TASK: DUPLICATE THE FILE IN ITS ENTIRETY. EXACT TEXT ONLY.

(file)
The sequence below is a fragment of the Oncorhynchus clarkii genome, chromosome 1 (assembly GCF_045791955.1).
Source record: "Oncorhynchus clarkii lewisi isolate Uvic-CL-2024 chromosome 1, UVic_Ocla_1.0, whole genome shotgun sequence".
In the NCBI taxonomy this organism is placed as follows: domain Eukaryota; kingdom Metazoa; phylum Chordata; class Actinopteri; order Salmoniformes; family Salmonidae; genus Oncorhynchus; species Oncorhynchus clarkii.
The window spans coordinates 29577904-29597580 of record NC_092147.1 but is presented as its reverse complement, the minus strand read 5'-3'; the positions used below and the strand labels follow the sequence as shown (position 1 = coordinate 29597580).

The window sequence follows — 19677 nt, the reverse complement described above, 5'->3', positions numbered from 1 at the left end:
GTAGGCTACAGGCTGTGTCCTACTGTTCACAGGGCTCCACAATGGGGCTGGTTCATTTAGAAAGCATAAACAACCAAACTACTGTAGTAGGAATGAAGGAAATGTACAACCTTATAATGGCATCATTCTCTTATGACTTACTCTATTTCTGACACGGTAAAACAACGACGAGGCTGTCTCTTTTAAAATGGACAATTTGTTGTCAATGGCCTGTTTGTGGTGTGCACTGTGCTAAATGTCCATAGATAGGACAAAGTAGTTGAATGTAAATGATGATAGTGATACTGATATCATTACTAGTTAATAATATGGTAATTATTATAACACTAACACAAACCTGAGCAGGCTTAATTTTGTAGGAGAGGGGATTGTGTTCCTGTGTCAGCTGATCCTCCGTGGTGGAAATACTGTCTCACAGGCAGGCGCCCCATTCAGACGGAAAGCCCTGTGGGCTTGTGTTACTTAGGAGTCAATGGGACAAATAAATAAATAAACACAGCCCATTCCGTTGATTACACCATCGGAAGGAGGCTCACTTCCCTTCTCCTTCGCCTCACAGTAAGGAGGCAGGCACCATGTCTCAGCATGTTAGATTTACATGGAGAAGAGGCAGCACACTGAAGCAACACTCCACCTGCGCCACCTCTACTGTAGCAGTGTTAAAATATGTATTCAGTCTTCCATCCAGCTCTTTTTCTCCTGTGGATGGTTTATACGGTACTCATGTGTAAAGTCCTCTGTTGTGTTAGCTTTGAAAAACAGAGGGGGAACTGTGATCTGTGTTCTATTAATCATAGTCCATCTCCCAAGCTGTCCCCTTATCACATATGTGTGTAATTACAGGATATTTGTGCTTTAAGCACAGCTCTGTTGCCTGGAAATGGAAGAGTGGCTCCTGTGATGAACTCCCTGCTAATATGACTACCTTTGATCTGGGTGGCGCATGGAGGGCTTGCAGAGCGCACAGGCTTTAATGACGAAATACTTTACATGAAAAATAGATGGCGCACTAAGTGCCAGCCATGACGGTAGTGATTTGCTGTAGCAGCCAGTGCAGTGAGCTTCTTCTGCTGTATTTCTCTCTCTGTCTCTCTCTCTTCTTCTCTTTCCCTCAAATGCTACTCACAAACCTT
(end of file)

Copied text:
The sequence below is a fragment of the Oncorhynchus clarkii genome, chromosome 1 (assembly GCF_045791955.1).
Source record: "Oncorhynchus clarkii lewisi isolate Uvic-CL-2024 chromosome 1, UVic_Ocla_1.0, whole genome shotgun sequence".
In the NCBI taxonomy this organism is placed as follows: domain Eukaryota; kingdom Metazoa; phylum Chordata; class Actinopteri; order Salmoniformes; family Salmonidae; genus Oncorhynchus; species Oncorhynchus clarkii.
The window spans coordinates 29577904-29597580 of record NC_092147.1 but is presented as its reverse complement, the minus strand read 5'-3'; the positions used below and the strand labels follow the sequence as shown (position 1 = coordinate 29597580).

The window sequence follows — 19677 nt, the reverse complement described above, 5'->3', positions numbered from 1 at the left end:
GTAGGCTACAGGCTGTGTCCTACTGTTCACAGGGCTCCACAATGGGGCTGGTTCATTTAGAAAGCATAAACAACCAAACTACTGTAGTAGGAATGAAGGAAATGTACAACCTTATAATGGCATCATTCTCTTATGACTTACTCTATTTCTGACACGGTAAAACAACGACGAGGCTGTCTCTTTTAAAATGGACAATTTGTTGTCAATGGCCTGTTTGTGGTGTGCACTGTGCTAAATGTCCATAGATAGGACAAAGTAGTTGAATGTAAATGATGATAGTGATACTGATATCATTACTAGTTAATAATATGGTAATTATTATAACACTAACACAAACCTGAGCAGGCTTAATTTTGTAGGAGAGGGGATTGTGTTCCTGTGTCAGCTGATCCTCCGTGGTGGAAATACTGTCTCACAGGCAGGCGCCCCATTCAGACGGAAAGCCCTGTGGGCTTGTGTTACTTAGGAGTCAATGGGACAAATAAATAAATAAACACAGCCCATTCCGTTGATTACACCATCGGAAGGAGGCTCACTTCCCTTCTCCTTCGCCTCACAGTAAGGAGGCAGGCACCATGTCTCAGCATGTTAGATTTACATGGAGAAGAGGCAGCACACTGAAGCAACACTCCACCTGCGCCACCTCTACTGTAGCAGTGTTAAAATATGTATTCAGTCTTCCATCCAGCTCTTTTTCTCCTGTGGATGGTTTATACGGTACTCATGTGTAAAGTCCTCTGTTGTGTTAGCTTTGAAAAACAGAGGGGGAACTGTGATCTGTGTTCTATTAATCATAGTCCATCTCCCAAGCTGTCCCCTTATCACATATGTGTGTAATTACAGGATATTTGTGCTTTAAGCACAGCTCTGTTGCCTGGAAATGGAAGAGTGGCTCCTGTGATGAACTCCCTGCTAATATGACTACCTTTGATCTGGGTGGCGCATGGAGGGCTTGCAGAGCGCACAGGCTTTAATGACGAAATACTTTACATGAAAAATAGATGGCGCACTAAGTGCCAGCCATGACGGTAGTGATTTGCTGTAGCAGCCAGTGCAGTGAGCTTCTTCTGCTGTATTTCTCTCTCTGTCTCTCTCTCTTCTTCTCTTTCCCTCAAATGCTACTCACAAACCTT